Systems-level analysis reveals multiple modulators of epithelial-mesenchymal transition and identifies DNAJB4 and CD81 as novel metastasis inducers in breast cancer
Üretmen-Kagıalı, Z. C.
Polat, A. N.
Ersan, Pelin Gülizar
Renard, B. Y.
Önder, T. T.
Molecular and Cellular Proteomics
American Society for Biochemistry and Molecular Biology
1756 - 1771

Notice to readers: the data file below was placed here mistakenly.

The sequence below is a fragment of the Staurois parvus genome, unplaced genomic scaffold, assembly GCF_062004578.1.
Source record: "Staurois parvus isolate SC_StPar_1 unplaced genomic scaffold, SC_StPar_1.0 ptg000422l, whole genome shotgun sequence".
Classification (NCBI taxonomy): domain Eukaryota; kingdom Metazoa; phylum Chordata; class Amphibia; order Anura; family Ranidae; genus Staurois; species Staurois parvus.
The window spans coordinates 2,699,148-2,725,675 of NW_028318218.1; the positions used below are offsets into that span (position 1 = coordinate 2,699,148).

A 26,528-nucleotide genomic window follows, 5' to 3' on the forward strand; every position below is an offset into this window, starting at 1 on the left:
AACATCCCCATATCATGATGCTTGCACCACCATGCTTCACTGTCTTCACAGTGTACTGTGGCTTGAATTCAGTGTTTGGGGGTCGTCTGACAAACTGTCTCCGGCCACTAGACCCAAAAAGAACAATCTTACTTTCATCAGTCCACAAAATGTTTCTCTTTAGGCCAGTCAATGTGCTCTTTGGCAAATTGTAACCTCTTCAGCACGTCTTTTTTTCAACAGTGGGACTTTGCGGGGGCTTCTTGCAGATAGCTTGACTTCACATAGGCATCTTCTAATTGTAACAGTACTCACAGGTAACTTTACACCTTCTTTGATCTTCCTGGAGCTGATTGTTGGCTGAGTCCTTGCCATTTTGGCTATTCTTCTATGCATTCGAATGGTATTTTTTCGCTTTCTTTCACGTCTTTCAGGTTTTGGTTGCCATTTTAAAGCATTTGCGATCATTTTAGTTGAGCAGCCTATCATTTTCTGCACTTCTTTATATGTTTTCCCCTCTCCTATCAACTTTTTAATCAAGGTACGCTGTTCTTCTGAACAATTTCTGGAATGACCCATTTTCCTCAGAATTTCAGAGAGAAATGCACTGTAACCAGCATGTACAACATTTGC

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Epithelial-mesenchymal transition (EMT) is driven by complex signaling events that induce dramatic biochemical and morphological changes whereby epithelial cells are converted into cancer cells. However, the underlying molecular mechanisms remain elusive. Here, we used mass spectrometry based quantitative proteomics approach to systematically analyze the post-translational biochemical changes that drive differentiation of human mammary epithelial (HMLE) cells into mesenchymal. We identified 314 proteins out of more than 6,000 unique proteins and 871 phosphopeptides out of more than 7,000 unique phosphopeptides as differentially regulated. We found that phosphoproteome is more unstable and prone to changes during EMT compared with the proteome and multiple alterations at proteome level are not thoroughly represented by transcriptional data highlighting the necessity of proteome level analysis. We discovered cell state specific signaling pathways, such as Hippo, sphingolipid signaling, and unfolded protein response (UPR) by modeling the networks of regulated proteins and potential kinase-substrate groups. We identified two novel factors for EMT whose expression increased on EMT induction: DnaJ heat shock protein family (Hsp40) member B4 (DNAJB4) and cluster of differentiation 81 (CD81). Suppression of DNAJB4 or CD81 in mesenchymal breast cancer cells resulted in decreased cell migration in vitro and led to reduced primary tumor growth, extravasation, and lung metastasis in vivo. Overall, we performed the global proteomic and phosphoproteomic analyses of EMT, identified and validated new mRNA and/or protein level modulators of EMT. This work also provides a unique platform and resource for future studies focusing on metastasis and drug resistance.